These games are at times necessary in the cash markets because the brokers themselves are not satisfied with just making a real market. They need to create an edge. So when you are the 800 pound gorilla, you need defensive measures. It helps to understand the method to the madness of the game.

The market manipulations that really began back in the 70's with force, became intermixed among the Investment Bankers with technology. we began to see grouping of houses by the later 1980s and early 1990s. Perhaps at first, they were looking for another Hunt. They needed to sell some billionaire on the virtues of cornering and manipulating a market.

The first real coordinated scheme began back in 1993 that I could verify. The target market was silver, and the central player, broker-dealer, was Phillips Brothers who were a big commodity outfit in Connecticut, picked up by Salomon Brothers who was later absorbed as well. This ms known as PhiBro of the same fame relating to Marc Rich.

PhiBro had a huge client who they were acting for to buy up the silver market in 1993. This was an aggressive professional strategy. The Commodity Futures Trading Commission could easily see where the buying was centered in real force. They went to PhiBro demanding to know who their client was. PhiBro refused to give up the name. The CFTC ordered PhiBro to just get out of the market. They did. They just dumped everything at the market wiping out small investors in the blink of an eye.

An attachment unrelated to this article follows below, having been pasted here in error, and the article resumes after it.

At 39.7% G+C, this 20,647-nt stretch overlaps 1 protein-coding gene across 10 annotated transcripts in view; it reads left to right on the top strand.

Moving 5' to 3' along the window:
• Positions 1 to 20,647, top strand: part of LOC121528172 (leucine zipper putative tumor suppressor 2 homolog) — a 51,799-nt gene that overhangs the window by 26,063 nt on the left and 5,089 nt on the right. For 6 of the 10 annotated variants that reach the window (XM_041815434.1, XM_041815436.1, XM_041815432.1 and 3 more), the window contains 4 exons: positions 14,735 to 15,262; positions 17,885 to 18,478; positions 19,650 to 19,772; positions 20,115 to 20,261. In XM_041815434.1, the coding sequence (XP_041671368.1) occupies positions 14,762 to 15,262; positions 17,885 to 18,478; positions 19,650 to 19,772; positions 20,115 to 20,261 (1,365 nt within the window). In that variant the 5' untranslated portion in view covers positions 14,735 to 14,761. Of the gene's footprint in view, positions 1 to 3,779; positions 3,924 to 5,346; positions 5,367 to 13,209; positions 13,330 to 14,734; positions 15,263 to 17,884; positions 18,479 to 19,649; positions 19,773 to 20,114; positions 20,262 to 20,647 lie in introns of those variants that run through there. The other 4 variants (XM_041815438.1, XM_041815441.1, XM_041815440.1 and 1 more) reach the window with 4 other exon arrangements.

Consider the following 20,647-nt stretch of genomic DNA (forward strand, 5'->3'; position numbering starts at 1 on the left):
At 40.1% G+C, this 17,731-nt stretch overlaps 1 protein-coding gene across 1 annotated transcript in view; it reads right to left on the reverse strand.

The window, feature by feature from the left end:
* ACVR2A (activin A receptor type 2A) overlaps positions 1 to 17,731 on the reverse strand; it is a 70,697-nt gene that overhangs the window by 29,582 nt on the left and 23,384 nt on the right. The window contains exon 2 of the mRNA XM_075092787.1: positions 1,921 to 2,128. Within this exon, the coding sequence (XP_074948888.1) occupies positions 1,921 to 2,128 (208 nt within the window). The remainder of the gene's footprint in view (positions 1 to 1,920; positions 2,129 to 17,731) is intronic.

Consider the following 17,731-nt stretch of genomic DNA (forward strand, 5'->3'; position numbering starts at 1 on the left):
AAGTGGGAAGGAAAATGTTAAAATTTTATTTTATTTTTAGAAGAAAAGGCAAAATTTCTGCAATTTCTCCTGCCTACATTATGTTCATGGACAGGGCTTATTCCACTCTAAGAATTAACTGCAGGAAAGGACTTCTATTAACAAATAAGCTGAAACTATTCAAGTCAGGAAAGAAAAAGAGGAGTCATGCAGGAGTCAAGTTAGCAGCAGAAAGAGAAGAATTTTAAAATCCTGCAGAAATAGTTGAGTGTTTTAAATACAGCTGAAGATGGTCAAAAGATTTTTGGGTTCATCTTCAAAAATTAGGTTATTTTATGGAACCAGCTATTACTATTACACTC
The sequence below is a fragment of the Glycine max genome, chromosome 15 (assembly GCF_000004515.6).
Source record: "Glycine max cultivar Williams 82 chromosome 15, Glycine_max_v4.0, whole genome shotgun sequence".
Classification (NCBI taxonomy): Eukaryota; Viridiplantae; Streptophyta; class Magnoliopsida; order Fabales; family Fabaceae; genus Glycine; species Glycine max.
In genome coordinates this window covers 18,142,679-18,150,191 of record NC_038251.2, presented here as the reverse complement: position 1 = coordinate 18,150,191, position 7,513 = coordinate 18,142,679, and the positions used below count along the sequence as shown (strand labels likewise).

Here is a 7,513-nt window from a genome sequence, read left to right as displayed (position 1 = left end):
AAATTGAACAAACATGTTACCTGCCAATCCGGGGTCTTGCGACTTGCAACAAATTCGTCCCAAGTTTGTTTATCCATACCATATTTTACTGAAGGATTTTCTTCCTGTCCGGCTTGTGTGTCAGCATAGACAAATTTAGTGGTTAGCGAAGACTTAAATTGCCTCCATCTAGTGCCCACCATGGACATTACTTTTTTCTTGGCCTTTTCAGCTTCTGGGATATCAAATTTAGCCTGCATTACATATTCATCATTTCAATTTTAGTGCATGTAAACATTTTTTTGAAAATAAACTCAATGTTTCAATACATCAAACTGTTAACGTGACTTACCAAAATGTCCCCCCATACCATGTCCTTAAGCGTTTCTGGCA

The CFTC just walked away. Had this been a small broker or money manager, he would have been criminally prosecuted. But the CFTC is notorious for never even once bringing a complaint against a major house. The sources I relied upon, gave me the name of the client —Warren Buffett. Based upon this information and belief, when his name came up again in 1997, it is not a shock.